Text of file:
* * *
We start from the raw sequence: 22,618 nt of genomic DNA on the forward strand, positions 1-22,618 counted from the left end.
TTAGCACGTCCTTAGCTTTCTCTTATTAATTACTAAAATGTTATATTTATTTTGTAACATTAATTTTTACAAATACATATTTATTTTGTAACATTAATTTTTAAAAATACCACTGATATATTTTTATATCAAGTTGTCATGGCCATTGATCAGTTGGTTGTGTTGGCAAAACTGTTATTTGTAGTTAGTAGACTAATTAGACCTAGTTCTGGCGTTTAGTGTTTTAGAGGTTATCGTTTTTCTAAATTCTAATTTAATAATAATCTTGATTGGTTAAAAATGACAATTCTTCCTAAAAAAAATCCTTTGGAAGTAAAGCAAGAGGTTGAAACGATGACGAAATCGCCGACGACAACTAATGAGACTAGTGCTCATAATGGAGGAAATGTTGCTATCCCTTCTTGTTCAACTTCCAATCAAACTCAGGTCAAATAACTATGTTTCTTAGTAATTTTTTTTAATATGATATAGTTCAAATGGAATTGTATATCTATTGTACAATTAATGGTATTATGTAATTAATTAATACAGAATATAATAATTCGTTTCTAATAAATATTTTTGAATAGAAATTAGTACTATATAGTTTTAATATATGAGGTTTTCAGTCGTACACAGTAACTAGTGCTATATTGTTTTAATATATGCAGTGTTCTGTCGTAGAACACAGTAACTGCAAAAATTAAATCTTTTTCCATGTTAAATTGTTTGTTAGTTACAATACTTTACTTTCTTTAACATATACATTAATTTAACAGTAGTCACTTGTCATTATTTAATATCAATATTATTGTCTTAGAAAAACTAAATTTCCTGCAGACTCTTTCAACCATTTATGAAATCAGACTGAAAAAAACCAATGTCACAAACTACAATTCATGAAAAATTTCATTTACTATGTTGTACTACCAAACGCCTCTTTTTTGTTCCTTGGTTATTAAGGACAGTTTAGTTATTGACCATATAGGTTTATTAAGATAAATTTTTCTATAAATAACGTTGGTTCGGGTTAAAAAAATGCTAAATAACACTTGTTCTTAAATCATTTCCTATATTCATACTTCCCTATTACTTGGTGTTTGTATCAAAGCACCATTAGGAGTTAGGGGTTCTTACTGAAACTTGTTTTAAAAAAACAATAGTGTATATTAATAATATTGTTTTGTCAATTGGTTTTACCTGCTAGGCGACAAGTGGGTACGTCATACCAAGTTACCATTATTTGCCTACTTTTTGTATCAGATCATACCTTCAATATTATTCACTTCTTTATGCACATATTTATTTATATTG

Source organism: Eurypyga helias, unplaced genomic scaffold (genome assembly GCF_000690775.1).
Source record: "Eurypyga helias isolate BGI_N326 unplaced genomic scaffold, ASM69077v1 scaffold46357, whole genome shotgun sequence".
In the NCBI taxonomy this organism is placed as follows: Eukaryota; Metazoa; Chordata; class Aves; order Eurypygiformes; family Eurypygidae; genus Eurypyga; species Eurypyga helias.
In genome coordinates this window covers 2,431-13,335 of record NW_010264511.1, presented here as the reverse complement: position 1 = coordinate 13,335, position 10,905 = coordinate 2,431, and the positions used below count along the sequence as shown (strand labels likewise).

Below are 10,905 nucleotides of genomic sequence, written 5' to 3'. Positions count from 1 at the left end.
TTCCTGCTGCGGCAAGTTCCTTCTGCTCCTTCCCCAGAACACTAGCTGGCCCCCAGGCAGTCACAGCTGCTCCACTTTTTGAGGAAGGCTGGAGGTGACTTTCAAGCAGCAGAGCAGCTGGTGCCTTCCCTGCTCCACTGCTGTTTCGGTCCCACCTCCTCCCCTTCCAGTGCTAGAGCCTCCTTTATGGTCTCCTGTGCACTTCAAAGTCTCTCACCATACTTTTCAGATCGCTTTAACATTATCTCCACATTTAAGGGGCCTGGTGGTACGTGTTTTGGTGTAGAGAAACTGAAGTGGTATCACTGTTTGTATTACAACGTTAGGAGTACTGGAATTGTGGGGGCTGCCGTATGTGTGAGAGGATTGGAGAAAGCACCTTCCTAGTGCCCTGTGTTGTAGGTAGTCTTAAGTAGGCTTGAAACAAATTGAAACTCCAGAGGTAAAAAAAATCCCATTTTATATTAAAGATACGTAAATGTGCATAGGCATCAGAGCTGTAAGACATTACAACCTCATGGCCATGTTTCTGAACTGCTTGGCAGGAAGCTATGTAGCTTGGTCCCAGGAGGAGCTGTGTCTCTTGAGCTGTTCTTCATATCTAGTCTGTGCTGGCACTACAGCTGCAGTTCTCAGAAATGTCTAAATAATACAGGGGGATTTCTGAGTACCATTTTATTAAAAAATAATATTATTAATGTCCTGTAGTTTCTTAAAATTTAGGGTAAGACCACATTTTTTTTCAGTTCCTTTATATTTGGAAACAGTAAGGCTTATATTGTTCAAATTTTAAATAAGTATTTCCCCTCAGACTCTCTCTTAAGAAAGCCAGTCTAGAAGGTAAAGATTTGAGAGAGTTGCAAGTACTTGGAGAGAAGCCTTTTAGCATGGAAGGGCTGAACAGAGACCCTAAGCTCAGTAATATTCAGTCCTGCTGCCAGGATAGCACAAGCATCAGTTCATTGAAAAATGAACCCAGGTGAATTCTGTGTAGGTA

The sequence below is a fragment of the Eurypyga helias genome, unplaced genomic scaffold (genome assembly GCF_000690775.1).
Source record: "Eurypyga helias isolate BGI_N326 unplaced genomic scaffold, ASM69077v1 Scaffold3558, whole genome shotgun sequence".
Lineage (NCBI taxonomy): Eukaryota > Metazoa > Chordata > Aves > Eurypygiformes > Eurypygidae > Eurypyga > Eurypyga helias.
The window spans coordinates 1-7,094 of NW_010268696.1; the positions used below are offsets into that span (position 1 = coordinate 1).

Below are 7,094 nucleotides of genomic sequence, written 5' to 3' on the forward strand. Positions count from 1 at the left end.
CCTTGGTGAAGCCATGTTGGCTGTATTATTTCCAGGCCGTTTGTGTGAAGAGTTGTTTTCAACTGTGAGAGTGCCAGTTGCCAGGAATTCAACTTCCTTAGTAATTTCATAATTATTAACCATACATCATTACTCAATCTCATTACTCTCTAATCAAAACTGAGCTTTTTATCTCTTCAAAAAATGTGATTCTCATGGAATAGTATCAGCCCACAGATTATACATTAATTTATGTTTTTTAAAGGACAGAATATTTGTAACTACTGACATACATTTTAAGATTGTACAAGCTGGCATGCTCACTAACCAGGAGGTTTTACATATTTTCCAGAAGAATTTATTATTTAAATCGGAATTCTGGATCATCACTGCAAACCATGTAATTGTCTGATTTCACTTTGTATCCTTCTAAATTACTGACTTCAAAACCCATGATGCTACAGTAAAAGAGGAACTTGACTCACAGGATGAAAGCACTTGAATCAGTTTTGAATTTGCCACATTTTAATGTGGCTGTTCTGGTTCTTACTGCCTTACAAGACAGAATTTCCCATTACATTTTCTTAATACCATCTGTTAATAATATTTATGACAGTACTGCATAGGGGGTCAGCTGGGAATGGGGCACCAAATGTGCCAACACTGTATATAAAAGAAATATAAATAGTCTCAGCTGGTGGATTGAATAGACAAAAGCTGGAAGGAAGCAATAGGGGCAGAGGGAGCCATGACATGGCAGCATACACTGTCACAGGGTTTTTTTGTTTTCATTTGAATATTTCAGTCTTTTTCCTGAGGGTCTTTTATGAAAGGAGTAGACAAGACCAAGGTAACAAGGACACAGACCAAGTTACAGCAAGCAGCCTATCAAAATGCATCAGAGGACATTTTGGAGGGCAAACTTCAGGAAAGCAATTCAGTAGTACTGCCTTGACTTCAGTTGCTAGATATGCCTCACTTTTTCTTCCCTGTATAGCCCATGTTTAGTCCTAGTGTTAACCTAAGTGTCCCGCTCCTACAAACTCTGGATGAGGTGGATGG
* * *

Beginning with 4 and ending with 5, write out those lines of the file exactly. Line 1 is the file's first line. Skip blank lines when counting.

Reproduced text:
Source record: "Eurypyga helias isolate BGI_N326 unplaced genomic scaffold, ASM69077v1 scaffold46357, whole genome shotgun sequence".
In the NCBI taxonomy this organism is placed as follows: Eukaryota; Metazoa; Chordata; class Aves; order Eurypygiformes; family Eurypygidae; genus Eurypyga; species Eurypyga helias.